Hopes and Wishes: Goals of High-Need, High-Cost Older Patients

Authors
Mary F. Wyman
Daniel Liebzeit
Corrine I. Voils
Barbara J. Bowers
Elizabeth N. Chapman
Andrea Gilmore-Bykovskyi
Korey A. Kennelty
Amy J.H. Kind
Julia Loosen
Nicole Rogus-Pulia
Melissa Dattalo
Peer-Reviewed Article
February 2020

Engaging patients in shared decision-making requires providers to integrate patient-identified goals into patient-provider communications. This qualitative study explored how high-need, high-cost older adult patients and their caregivers described their goals, which can help to guide providers to further improve communications and ultimately improve care for this population. Notably, many patients and caregivers used the words “hopes” and “wishes” instead of goals, and indicated that their “hopes” and “wishes” may change over time depending on symptoms and current priorities.

The researchers identified the following goal categories:

  1. Alleviating physical or emotional discomfort;
  2. Having autonomy and control in daily life, including in treatment decisions;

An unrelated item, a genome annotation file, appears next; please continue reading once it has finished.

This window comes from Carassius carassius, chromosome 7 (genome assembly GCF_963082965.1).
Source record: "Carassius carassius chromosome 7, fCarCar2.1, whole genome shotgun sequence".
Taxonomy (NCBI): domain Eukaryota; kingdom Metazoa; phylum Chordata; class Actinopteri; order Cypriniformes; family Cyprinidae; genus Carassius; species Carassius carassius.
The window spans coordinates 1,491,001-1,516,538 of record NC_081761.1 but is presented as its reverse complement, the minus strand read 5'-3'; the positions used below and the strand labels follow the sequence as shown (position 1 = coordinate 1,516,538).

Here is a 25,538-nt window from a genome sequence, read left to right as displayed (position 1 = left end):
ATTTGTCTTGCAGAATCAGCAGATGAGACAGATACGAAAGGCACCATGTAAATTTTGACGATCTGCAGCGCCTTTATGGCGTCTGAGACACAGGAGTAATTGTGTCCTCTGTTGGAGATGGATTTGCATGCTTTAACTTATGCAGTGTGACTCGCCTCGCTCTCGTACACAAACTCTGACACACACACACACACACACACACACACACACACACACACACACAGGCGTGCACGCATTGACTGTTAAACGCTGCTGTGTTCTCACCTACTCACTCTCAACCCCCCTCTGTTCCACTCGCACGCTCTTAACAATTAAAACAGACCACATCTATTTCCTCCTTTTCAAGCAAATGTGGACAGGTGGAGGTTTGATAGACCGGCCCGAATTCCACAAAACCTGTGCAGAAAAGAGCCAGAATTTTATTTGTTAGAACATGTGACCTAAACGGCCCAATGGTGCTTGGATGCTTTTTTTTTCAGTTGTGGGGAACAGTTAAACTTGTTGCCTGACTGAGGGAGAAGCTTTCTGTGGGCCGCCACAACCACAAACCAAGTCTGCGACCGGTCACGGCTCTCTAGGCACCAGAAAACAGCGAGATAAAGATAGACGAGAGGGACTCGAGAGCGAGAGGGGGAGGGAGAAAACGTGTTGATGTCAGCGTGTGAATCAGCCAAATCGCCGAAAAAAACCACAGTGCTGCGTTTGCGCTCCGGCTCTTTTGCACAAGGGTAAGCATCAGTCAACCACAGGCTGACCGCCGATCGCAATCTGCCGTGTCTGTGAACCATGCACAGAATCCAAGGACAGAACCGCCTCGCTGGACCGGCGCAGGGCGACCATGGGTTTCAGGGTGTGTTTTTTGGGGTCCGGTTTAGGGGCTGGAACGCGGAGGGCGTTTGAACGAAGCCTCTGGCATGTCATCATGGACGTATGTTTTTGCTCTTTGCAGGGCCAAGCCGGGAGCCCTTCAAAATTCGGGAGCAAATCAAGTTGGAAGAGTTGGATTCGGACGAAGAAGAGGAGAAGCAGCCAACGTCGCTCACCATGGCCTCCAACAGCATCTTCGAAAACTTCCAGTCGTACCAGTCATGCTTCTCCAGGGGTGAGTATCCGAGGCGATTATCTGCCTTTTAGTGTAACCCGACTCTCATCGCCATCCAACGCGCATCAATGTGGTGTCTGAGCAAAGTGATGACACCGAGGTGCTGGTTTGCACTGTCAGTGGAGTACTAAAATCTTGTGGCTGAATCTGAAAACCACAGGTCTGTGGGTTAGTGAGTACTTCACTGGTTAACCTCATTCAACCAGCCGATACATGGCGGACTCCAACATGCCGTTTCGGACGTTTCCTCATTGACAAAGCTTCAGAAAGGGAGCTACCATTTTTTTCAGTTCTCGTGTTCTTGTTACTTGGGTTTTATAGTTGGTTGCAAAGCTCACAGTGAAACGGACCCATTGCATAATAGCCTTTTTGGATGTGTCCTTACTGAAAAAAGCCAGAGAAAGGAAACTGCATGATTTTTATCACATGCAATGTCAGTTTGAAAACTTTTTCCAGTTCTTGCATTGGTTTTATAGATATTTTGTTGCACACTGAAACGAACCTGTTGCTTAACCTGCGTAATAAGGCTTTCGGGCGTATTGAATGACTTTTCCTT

3. Decreasing treatment burden and improving quality of life;
  4. Maintaining physical functioning and social engagement;
  5. Leaving a legacy;
  6. Extending life;
  7. Having satisfying and effective relationships, including with health care staff; and
  8. Maintain financial and housing security.

Health care providers should consistently communicate with patients and caregivers about their priorities and values, and mirror the language that they use. Provider understanding of patient goals may inform the development of better clinical tools and care models to improve the quality care for high-need, high-cost older adult patients.

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Key Questions Answered
  • How do high-need, high-cost older adult people describe their care goals?

Level of Evidence
Promising
What does this mean?